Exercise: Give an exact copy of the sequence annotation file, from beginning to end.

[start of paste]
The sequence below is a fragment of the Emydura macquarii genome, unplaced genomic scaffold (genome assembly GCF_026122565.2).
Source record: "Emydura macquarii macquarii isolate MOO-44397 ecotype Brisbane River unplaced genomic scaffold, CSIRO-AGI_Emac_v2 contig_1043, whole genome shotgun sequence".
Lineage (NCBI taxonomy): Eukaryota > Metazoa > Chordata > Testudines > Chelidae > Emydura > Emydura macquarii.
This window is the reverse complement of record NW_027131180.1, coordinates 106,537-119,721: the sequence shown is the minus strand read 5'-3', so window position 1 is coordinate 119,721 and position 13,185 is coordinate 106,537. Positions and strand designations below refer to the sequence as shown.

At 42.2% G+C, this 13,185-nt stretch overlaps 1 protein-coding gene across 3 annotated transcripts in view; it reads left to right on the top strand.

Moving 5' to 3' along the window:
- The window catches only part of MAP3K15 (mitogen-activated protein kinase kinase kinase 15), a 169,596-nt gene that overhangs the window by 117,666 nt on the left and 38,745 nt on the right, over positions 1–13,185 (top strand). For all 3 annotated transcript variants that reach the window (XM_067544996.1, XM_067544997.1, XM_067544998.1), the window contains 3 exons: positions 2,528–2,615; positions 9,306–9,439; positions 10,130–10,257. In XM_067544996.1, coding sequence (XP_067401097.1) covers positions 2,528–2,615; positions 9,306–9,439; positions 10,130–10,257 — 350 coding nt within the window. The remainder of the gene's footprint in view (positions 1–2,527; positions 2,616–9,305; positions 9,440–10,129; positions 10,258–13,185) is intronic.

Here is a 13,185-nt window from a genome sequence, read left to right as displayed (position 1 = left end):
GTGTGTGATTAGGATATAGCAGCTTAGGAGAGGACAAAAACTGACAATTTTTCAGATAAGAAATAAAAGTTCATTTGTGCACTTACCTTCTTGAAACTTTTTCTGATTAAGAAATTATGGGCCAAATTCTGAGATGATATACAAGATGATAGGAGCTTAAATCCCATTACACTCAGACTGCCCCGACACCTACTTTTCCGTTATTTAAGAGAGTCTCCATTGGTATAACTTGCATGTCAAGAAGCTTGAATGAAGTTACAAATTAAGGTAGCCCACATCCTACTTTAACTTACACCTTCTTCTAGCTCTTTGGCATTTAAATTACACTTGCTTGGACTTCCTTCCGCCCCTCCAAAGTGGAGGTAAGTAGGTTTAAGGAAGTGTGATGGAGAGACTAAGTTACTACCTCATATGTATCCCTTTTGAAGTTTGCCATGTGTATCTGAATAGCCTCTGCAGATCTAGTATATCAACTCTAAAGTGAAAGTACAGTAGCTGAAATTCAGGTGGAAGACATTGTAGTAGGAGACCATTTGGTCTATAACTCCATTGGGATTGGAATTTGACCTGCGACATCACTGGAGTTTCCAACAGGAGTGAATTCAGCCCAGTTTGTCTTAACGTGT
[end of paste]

The sequence below is a fragment of the Emydura macquarii genome, unplaced genomic scaffold (genome assembly GCF_026122565.2).
Source record: "Emydura macquarii macquarii isolate MOO-44397 ecotype Brisbane River unplaced genomic scaffold, CSIRO-AGI_Emac_v2 contig_1043, whole genome shotgun sequence".
Lineage (NCBI taxonomy): Eukaryota > Metazoa > Chordata > Testudines > Chelidae > Emydura > Emydura macquarii.
This window is the reverse complement of record NW_027131180.1, coordinates 106,537-119,721: the sequence shown is the minus strand read 5'-3', so window position 1 is coordinate 119,721 and position 13,185 is coordinate 106,537. Positions and strand designations below refer to the sequence as shown.

At 42.2% G+C, this 13,185-nt stretch overlaps 1 protein-coding gene across 3 annotated transcripts in view; it reads left to right on the top strand.

Moving 5' to 3' along the window:
- The window catches only part of MAP3K15 (mitogen-activated protein kinase kinase kinase 15), a 169,596-nt gene that overhangs the window by 117,666 nt on the left and 38,745 nt on the right, over positions 1–13,185 (top strand). For all 3 annotated transcript variants that reach the window (XM_067544996.1, XM_067544997.1, XM_067544998.1), the window contains 3 exons: positions 2,528–2,615; positions 9,306–9,439; positions 10,130–10,257. In XM_067544996.1, coding sequence (XP_067401097.1) covers positions 2,528–2,615; positions 9,306–9,439; positions 10,130–10,257 — 350 coding nt within the window. The remainder of the gene's footprint in view (positions 1–2,527; positions 2,616–9,305; positions 9,440–10,129; positions 10,258–13,185) is intronic.

Here is a 13,185-nt window from a genome sequence, read left to right as displayed (position 1 = left end):
GTGTGTGATTAGGATATAGCAGCTTAGGAGAGGACAAAAACTGACAATTTTTCAGATAAGAAATAAAAGTTCATTTGTGCACTTACCTTCTTGAAACTTTTTCTGATTAAGAAATTATGGGCCAAATTCTGAGATGATATACAAGATGATAGGAGCTTAAATCCCATTACACTCAGACTGCCCCGACACCTACTTTTCCGTTATTTAAGAGAGTCTCCATTGGTATAACTTGCATGTCAAGAAGCTTGAATGAAGTTACAAATTAAGGTAGCCCACATCCTACTTTAACTTACACCTTCTTCTAGCTCTTTGGCATTTAAATTACACTTGCTTGGACTTCCTTCCGCCCCTCCAAAGTGGAGGTAAGTAGGTTTAAGGAAGTGTGATGGAGAGACTAAGTTACTACCTCATATGTATCCCTTTTGAAGTTTGCCATGTGTATCTGAATAGCCTCTGCAGATCTAGTATATCAACTCTAAAGTGAAAGTACAGTAGCTGAAATTCAGGTGGAAGACATTGTAGTAGGAGACCATTTGGTCTATAACTCCATTGGGATTGGAATTTGACCTGCGACATCACTGGAGTTTCCAACAGGAGTGAATTCAGCCCAGTTTGTCTTAACGTGT